Poems in Progress: #27–April 27, 2016

Twenty Seven

“Dark Oceans on Icy Worlds”
for Tim

After days of clouds and spring rain,
sun pours through the dining room windows,
fills the translucent bowls of creamy porcelain
teacups—empty and clean–rimmed with gold,
stacked askew on their tray like whirling orbits.

In the garden, one daffodil, a double-bloom
of peach and white, shakes its complicated folds
in as many directions as the wind
dictates, its whorls of petals predetermined,
like the swirling of galaxies, in patterns

noted by Fibonaci. (We count more easily,
apparently, because he also authored Liber Abaci
and championed numerals then called Hindu-Arabic
or modus Indorum.) Inspired by early travels,
this mathematical Leonardo used what he’d seen

in his youth to make his father’s mercantile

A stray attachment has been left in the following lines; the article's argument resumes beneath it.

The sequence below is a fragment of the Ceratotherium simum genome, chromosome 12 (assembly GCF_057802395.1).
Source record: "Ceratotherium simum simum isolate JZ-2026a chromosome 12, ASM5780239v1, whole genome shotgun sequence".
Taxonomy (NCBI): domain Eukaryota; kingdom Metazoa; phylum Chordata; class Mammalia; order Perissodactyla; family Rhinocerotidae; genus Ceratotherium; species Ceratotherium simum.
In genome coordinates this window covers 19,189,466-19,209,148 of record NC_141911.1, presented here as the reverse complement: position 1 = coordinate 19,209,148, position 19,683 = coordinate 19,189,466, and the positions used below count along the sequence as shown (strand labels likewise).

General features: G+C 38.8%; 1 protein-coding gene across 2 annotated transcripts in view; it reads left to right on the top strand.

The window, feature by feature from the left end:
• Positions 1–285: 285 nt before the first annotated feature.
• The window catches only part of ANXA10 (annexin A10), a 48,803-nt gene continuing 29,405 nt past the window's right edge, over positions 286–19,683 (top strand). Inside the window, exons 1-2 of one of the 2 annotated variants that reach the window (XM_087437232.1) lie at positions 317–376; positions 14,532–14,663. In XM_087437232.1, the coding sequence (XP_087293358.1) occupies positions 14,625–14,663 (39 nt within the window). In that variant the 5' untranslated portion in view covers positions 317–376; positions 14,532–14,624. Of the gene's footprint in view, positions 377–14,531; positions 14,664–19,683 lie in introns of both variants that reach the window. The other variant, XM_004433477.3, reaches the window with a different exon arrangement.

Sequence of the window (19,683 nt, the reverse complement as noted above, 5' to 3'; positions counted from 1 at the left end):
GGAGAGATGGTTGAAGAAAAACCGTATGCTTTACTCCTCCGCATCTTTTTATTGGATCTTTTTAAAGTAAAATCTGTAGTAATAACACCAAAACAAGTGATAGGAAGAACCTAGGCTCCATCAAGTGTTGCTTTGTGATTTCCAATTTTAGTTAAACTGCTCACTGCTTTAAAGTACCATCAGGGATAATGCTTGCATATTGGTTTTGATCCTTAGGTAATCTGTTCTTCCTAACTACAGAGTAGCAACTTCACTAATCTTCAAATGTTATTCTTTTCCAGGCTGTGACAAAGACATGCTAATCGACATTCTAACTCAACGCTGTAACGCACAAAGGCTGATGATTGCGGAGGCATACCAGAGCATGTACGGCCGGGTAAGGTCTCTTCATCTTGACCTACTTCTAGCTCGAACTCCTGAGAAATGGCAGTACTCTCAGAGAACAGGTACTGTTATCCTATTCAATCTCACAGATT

woes ease, and meanwhile re-energized
medieval thought about the Golden Mean.
Now, seeing a headline from my husband’s magazine,
Sky & Telescope, I wonder what it means

that I can travel simultaneously,
leaping past what numbers delineate,
(but respectfully, mindfully)
into speculative realms of astrobiology;
and thoughts of moon jellies at Monterey;

and of the wonder, in their tiny mock-sea,
of golden jellyfish who follow the sun daily
across their Palauan lake, like aquatic
sunflowers, turning away
from what is cold, or merely shadowy.

Leslie Schultz

Double Daffodil

Leslie Schultz

Until Tomorrow!

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